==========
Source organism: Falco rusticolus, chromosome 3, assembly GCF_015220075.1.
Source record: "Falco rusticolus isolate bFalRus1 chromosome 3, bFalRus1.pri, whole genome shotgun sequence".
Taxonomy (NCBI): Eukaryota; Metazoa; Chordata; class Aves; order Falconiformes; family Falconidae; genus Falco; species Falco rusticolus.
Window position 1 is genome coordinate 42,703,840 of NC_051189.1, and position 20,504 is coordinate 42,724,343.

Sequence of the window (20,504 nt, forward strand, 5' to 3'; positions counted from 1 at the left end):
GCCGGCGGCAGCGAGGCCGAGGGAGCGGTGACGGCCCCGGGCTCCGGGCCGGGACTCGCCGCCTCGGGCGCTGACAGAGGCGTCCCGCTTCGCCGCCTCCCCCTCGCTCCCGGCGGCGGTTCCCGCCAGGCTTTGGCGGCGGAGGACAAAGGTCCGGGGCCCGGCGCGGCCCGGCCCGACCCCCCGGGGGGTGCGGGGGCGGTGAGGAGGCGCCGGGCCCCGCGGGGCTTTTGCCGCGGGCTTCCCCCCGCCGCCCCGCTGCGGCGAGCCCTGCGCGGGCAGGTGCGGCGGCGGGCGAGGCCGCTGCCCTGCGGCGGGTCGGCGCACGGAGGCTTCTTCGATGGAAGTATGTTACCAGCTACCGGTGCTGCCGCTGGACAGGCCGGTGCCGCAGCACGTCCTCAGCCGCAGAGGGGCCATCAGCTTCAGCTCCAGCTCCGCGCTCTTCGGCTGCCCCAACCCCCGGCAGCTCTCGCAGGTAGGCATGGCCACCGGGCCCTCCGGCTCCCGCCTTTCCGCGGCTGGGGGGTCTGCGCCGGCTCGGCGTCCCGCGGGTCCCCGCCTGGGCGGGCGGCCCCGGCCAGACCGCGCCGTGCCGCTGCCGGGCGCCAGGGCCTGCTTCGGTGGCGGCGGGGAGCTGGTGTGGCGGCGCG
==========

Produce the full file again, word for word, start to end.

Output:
Source organism: Falco rusticolus, chromosome 3, assembly GCF_015220075.1.
Source record: "Falco rusticolus isolate bFalRus1 chromosome 3, bFalRus1.pri, whole genome shotgun sequence".
Taxonomy (NCBI): Eukaryota; Metazoa; Chordata; class Aves; order Falconiformes; family Falconidae; genus Falco; species Falco rusticolus.
Window position 1 is genome coordinate 42,703,840 of NC_051189.1, and position 20,504 is coordinate 42,724,343.

Sequence of the window (20,504 nt, forward strand, 5' to 3'; positions counted from 1 at the left end):
GCCGGCGGCAGCGAGGCCGAGGGAGCGGTGACGGCCCCGGGCTCCGGGCCGGGACTCGCCGCCTCGGGCGCTGACAGAGGCGTCCCGCTTCGCCGCCTCCCCCTCGCTCCCGGCGGCGGTTCCCGCCAGGCTTTGGCGGCGGAGGACAAAGGTCCGGGGCCCGGCGCGGCCCGGCCCGACCCCCCGGGGGGTGCGGGGGCGGTGAGGAGGCGCCGGGCCCCGCGGGGCTTTTGCCGCGGGCTTCCCCCCGCCGCCCCGCTGCGGCGAGCCCTGCGCGGGCAGGTGCGGCGGCGGGCGAGGCCGCTGCCCTGCGGCGGGTCGGCGCACGGAGGCTTCTTCGATGGAAGTATGTTACCAGCTACCGGTGCTGCCGCTGGACAGGCCGGTGCCGCAGCACGTCCTCAGCCGCAGAGGGGCCATCAGCTTCAGCTCCAGCTCCGCGCTCTTCGGCTGCCCCAACCCCCGGCAGCTCTCGCAGGTAGGCATGGCCACCGGGCCCTCCGGCTCCCGCCTTTCCGCGGCTGGGGGGTCTGCGCCGGCTCGGCGTCCCGCGGGTCCCCGCCTGGGCGGGCGGCCCCGGCCAGACCGCGCCGTGCCGCTGCCGGGCGCCAGGGCCTGCTTCGGTGGCGGCGGGGAGCTGGTGTGGCGGCGCG